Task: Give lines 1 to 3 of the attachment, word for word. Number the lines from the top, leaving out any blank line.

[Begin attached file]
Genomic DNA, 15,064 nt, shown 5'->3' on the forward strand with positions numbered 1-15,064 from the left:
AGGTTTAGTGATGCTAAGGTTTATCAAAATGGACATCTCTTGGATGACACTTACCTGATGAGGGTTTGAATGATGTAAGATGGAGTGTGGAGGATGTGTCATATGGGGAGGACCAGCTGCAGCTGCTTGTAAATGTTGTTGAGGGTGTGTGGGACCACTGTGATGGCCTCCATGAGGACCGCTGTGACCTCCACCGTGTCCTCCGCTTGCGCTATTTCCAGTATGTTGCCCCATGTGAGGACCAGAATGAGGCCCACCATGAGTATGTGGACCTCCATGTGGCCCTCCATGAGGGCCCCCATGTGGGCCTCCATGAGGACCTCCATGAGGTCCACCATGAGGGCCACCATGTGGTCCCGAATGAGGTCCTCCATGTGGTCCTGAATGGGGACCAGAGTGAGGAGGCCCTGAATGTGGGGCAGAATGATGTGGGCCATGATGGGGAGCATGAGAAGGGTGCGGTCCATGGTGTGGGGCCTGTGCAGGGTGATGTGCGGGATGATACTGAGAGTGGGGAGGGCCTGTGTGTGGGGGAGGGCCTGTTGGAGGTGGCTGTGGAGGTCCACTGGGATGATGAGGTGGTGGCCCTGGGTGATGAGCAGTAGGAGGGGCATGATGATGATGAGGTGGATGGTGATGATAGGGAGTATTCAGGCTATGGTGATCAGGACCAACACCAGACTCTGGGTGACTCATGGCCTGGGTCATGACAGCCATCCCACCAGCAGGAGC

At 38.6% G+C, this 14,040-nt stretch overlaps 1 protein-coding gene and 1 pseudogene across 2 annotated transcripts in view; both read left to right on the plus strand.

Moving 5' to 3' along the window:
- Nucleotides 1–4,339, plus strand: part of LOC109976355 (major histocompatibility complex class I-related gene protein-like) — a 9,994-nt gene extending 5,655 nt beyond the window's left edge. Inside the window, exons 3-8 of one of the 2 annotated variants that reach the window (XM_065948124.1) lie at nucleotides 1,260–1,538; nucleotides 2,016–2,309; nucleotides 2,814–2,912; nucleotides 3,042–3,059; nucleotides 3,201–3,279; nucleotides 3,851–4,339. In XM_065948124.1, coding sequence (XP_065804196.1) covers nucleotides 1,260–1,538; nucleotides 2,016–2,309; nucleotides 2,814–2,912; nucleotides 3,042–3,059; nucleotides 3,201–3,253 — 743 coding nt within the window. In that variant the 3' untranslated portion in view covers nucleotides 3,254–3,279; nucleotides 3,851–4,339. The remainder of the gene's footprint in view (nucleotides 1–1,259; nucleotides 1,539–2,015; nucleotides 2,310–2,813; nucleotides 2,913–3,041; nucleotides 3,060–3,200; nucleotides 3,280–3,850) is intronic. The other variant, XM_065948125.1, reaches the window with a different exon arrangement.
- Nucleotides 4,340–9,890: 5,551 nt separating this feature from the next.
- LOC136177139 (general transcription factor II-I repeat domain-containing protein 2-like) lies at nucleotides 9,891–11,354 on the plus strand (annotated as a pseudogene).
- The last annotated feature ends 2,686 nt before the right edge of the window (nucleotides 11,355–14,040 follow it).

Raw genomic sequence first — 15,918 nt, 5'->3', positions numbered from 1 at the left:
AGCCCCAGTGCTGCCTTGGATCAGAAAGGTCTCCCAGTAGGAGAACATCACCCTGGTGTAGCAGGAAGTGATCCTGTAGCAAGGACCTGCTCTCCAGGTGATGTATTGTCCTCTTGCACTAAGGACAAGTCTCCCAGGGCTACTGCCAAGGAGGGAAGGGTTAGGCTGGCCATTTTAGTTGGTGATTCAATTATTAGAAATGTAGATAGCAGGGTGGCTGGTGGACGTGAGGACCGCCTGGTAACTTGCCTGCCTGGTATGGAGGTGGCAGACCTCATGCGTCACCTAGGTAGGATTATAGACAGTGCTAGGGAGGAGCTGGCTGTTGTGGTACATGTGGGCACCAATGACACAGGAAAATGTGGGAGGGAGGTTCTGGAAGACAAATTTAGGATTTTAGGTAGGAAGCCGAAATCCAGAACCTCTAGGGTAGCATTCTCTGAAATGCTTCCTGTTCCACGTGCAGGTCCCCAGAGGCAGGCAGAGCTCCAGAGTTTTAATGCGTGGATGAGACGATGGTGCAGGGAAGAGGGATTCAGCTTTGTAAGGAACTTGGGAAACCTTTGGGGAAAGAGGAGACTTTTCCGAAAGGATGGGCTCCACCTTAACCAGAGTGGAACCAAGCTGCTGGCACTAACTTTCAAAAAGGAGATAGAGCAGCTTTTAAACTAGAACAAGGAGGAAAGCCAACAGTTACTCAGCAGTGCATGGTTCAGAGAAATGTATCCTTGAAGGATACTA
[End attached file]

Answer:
Genomic DNA, 15,064 nt, shown 5'->3' on the forward strand with positions numbered 1-15,064 from the left:
AGGTTTAGTGATGCTAAGGTTTATCAAAATGGACATCTCTTGGATGACACTTACCTGATGAGGGTTTGAATGATGTAAGATGGAGTGTGGAGGATGTGTCATATGGGGAGGACCAGCTGCAGCTGCTTGTAAATGTTGTTGAGGGTGTGTGGGACCACTGTGATGGCCTCCATGAGGACCGCTGTGACCTCCACCGTGTCCTCCGCTTGCGCTATTTCCAGTATGTTGCCCCATGTGAGGACCAGAATGAGGCCCACCATGAGTATGTGGACCTCCATGTGGCCCTCCATGAGGGCCCCCATGTGGGCCTCCATGAGGACCTCCATGAGGTCCACCATGAGGGCCACCATGTGGTCCCGAATGAGGTCCTCCATGTGGTCCTGAATGGGGACCAGAGTGAGGAGGCCCTGAATGTGGGGCAGAATGATGTGGGCCATGATGGGGAGCATGAGAAGGGTGCGGTCCATGGTGTGGGGCCTGTGCAGGGTGATGTGCGGGATGATACTGAGAGTGGGGAGGGCCTGTGTGTGGGGGAGGGCCTGTTGGAGGTGGCTGTGGAGGTCCACTGGGATGATGAGGTGGTGGCCCTGGGTGATGAGCAGTAGGAGGGGCATGATGATGATGAGGTGGATGGTGATGATAGGGAGTATTCAGGCTATGGTGATCAGGACCAACACCAGACTCTGGGTGACTCATGGCCTGGGTCATGACAGCCATCCCACCAGCAGGAGC

At 38.6% G+C, this 14,040-nt stretch overlaps 1 protein-coding gene and 1 pseudogene across 2 annotated transcripts in view; both read left to right on the plus strand.